Home Nutrition Diet And Nutrition Articles Spring Cleaning Guide for a Diet-Friendly Kitchen ​
Spring Cleaning Guide for a Diet-Friendly Kitchen ​PrintE-mail
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Nutrition - Diet and Nutrition Articles

diet-friendly kitchenThe majority of us have been falling into a habit of heavy, comfort foods throughout the winter. That said, even if you’ve been careful not to do this, the odds are that there is still a buildup of unhealthy foods in your kitchen. Your cupboards, fridge and freezer may not be filled with them, but they’re likely peppered with them, which is enough to hold back your health and weight loss. This year, spring clean with a diet-friendly kitchen in mind.

A good spring cleaning for a diet-friendly kitchen can make a bigger difference than you might think. The key is to know what you’re doing. That way, you’ll know that you’re getting the season started with the right foundation.

In the diet-friendly kitchen cleanout, begin with your freezer. There, it’s good to understand what’s good and what’s not. Certain products will last longer than others in the freezer, but it’s good to know that even on ice, nothing lasts forever. Raw meats will usually last up to nine months. Packaged foods won’t last quite that long. Anything that is getting freezer burned should be thrown away. Freezer burned foods are covered in ice and look dry. They taste bad and have had their nutrients depleted. Use the newly available space to hold frozen berries and fruits as well as frozen veggies. This way they’ll always be available for fast meals and smoothies.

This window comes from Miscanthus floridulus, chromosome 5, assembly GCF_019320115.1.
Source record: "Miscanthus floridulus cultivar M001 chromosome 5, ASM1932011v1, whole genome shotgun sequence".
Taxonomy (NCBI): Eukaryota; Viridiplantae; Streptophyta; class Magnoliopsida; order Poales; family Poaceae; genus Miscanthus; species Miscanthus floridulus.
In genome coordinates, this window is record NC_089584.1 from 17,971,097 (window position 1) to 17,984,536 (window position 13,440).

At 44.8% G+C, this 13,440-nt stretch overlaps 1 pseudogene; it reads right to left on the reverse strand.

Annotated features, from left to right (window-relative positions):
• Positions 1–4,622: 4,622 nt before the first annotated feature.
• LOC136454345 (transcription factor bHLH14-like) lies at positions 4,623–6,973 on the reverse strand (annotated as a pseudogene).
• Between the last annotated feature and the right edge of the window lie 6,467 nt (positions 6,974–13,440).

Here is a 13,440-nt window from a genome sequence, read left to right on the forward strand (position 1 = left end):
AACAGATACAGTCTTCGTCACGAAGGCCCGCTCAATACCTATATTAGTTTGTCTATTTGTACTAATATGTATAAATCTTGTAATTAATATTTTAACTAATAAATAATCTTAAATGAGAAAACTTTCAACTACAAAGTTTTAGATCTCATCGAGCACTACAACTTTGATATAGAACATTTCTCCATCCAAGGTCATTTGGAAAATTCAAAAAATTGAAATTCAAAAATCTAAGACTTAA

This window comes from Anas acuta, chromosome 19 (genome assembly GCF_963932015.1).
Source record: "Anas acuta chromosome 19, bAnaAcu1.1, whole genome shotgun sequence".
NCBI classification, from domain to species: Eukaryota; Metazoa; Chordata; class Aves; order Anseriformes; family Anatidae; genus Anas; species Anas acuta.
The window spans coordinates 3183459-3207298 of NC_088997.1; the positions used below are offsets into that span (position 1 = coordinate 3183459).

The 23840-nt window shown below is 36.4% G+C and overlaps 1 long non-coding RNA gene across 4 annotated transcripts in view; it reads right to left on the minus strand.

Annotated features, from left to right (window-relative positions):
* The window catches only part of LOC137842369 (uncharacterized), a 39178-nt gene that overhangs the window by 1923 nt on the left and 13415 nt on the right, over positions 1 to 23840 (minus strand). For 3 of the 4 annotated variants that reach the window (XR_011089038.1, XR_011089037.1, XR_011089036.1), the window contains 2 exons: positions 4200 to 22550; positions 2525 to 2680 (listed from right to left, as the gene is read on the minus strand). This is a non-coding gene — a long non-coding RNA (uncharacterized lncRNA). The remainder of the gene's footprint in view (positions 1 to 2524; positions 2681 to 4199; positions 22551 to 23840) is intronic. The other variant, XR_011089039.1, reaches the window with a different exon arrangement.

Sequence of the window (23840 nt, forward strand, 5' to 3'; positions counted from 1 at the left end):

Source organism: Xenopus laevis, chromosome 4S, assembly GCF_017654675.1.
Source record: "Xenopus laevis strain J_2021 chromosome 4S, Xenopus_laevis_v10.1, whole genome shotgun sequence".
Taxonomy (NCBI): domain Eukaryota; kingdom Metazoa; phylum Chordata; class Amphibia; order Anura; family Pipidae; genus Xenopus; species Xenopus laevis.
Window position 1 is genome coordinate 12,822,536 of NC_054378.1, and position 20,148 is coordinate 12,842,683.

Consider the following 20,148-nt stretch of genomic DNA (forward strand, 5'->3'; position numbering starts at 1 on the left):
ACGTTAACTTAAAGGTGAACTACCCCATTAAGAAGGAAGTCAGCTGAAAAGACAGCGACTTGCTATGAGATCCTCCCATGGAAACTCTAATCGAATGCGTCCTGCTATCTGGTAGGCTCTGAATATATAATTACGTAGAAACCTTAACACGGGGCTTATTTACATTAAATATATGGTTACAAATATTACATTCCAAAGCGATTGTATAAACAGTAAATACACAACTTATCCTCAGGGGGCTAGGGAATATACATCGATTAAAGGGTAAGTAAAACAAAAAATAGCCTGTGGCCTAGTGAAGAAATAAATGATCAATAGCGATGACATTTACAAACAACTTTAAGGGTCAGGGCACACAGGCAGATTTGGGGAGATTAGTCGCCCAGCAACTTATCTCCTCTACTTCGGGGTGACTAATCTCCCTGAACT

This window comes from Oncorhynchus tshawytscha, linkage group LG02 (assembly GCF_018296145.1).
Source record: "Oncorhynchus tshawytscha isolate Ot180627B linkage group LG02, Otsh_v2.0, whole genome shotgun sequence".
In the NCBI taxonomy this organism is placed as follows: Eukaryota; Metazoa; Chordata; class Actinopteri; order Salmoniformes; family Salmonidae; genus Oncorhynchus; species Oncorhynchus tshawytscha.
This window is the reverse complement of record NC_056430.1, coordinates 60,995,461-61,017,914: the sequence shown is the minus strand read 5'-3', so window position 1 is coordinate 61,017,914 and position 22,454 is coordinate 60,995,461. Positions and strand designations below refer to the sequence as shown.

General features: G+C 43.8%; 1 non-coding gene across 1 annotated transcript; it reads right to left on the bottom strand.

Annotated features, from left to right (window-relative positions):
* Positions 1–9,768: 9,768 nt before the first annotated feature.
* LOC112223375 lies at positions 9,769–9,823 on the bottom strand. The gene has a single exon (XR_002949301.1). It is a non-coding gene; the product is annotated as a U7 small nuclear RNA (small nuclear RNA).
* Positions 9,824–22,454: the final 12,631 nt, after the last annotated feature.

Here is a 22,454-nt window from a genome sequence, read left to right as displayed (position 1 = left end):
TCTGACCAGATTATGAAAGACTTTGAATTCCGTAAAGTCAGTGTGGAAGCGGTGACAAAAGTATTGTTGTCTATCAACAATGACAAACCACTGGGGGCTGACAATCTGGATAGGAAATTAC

Hit the fridge, next. Throw out anything that has spoiled and place the healthiest foods at the front and at eye level. Make the foods you know you should eat the ones you see the most easily. Any treats should go at the back. Though you might feel inclined to wash and cut everything up to save time later on, this will only cause it to spoil more quickly. You can prepare things the night before but hold back from preparing things on Monday when you’ll be using them near the end of the week.

At cupboard time, get a big bag and add all the unopened bags of chips and any products high in sugar, preservatives and sugar, like most energy and granola bars as well as pretzels. Put them all in the bag and donate them to the local food bank. Replace them with air-popped popcorn, healthy nuts, and oatmeal. Replace any canned foods you have for their no-sodium-added alternatives (donate the ones you don’t want).


 

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